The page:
Kinetic Isotope Effects

From quantum mechanics it can be shown that increasing the mass of an atom bonded in a molecule increases the energy between ground and transition states. In other words, the bond with the heavier atom is less easily broken. The rate of reaction of C-D bonds is often four to eight times slower than the reaction of C-H bonds, but it can vary widely, depending upon the bond type. Use can be made of this difference in studying the mechanism of biochemical reactions. For example, in the formation of a double bond in stearic acid (Figure 3.6), by labelling either C-9 or C-10 with two deuterium atoms each, it is found that the rate of formation of oleic acid decreases sharply with deuterium on C-9, showing that the slow, rate-determining step is the breaking of a C-H (or C-D) bond on carbon atom number 9.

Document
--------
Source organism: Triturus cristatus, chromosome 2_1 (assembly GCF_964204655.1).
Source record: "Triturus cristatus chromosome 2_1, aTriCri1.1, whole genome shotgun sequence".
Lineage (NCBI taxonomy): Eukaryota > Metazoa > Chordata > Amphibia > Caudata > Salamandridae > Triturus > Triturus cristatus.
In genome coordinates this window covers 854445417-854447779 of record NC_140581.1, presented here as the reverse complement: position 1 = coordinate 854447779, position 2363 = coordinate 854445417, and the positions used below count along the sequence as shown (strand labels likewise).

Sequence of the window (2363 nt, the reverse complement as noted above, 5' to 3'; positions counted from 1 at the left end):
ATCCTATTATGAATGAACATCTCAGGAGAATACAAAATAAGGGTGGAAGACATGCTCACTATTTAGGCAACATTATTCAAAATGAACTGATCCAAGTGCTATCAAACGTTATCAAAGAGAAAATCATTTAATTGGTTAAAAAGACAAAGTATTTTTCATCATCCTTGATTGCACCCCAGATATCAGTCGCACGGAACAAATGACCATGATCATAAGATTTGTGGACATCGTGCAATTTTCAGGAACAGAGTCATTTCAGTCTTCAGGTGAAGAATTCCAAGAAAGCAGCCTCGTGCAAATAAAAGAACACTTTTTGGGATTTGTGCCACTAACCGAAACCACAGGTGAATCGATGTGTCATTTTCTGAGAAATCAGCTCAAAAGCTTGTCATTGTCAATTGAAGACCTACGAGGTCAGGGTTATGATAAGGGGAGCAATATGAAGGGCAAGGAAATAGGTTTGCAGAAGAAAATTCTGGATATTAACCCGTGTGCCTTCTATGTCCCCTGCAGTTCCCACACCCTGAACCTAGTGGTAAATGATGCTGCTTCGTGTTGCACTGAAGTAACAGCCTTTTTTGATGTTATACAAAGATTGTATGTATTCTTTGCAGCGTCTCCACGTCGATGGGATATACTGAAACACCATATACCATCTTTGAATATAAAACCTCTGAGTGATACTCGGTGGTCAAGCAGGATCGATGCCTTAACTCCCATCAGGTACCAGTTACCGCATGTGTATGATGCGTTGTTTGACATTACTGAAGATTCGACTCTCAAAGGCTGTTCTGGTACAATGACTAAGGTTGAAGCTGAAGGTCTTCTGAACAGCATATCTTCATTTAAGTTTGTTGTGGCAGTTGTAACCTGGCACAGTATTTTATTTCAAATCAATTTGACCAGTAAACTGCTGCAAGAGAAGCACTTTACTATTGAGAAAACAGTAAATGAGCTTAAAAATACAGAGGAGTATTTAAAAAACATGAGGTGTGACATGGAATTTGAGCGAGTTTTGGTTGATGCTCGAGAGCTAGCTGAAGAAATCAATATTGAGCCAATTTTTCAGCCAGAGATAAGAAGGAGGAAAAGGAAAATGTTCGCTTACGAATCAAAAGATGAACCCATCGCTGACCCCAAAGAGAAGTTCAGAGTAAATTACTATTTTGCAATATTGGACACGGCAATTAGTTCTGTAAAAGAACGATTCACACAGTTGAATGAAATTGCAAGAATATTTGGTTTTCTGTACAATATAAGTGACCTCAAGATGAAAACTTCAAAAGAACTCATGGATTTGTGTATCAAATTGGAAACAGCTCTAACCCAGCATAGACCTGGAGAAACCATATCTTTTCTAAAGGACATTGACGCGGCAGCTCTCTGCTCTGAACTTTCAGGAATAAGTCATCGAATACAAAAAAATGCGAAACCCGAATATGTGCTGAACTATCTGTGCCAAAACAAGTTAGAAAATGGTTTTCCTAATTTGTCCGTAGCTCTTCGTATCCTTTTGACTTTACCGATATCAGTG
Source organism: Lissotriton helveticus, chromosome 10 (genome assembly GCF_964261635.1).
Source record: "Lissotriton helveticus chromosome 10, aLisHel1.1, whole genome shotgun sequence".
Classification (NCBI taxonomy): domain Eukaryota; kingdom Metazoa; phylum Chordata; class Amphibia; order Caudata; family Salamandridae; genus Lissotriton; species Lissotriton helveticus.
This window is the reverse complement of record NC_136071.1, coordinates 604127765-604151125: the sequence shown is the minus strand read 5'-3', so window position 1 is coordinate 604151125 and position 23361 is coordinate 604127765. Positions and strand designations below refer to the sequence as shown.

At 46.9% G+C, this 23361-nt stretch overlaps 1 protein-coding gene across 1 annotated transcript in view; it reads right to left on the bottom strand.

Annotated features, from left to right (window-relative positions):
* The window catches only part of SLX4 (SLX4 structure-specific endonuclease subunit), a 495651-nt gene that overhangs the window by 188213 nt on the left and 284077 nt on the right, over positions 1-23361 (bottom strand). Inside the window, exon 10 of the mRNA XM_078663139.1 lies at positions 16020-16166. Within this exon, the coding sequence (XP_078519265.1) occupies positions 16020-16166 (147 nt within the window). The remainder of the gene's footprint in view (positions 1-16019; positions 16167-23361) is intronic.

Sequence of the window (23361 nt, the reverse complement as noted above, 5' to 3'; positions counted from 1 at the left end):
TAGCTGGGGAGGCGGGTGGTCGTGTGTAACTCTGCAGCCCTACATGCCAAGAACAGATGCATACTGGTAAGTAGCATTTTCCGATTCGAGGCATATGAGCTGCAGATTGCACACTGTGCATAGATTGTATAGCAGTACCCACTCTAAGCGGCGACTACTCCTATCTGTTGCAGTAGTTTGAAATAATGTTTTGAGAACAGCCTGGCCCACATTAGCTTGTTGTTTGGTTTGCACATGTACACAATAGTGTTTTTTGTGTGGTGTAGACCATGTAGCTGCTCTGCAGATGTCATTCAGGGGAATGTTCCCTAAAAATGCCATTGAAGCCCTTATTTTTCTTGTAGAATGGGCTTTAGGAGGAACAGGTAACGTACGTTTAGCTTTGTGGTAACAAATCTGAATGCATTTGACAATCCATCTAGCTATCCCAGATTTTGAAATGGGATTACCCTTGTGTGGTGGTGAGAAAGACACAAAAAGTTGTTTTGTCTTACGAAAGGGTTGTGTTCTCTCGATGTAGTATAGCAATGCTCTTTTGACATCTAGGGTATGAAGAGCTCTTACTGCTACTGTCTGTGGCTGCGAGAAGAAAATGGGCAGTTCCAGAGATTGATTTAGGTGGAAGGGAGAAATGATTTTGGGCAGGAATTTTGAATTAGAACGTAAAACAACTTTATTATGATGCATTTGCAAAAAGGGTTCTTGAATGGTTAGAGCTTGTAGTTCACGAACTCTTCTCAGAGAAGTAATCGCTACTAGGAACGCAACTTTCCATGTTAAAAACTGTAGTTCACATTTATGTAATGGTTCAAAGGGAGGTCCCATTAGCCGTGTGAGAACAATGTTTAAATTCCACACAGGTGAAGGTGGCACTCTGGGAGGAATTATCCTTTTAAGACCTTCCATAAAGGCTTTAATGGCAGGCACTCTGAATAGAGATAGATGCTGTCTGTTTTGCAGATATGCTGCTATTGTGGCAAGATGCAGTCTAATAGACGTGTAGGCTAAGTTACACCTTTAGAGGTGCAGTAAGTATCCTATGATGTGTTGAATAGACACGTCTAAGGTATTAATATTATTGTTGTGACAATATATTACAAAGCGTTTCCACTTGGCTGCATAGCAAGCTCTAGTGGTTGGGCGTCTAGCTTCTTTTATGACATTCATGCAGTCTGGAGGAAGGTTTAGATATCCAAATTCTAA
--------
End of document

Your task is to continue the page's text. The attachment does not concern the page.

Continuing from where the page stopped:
Stereochemistry can similarly be studied by deuterium labelling of the pro-R hydrogens on C-9 and C-10 of stearic acid and showing that these are both lost by a ^«-elimination to give oleic acid. This is how the stereochemistry given in Figure 3.8 was determined. Similarly our knowledge of the stereochemistry of alcohol oxidation with NAD+, and carbonyl reduction with NADH comes from deuterium labelling (Figure 2.8).

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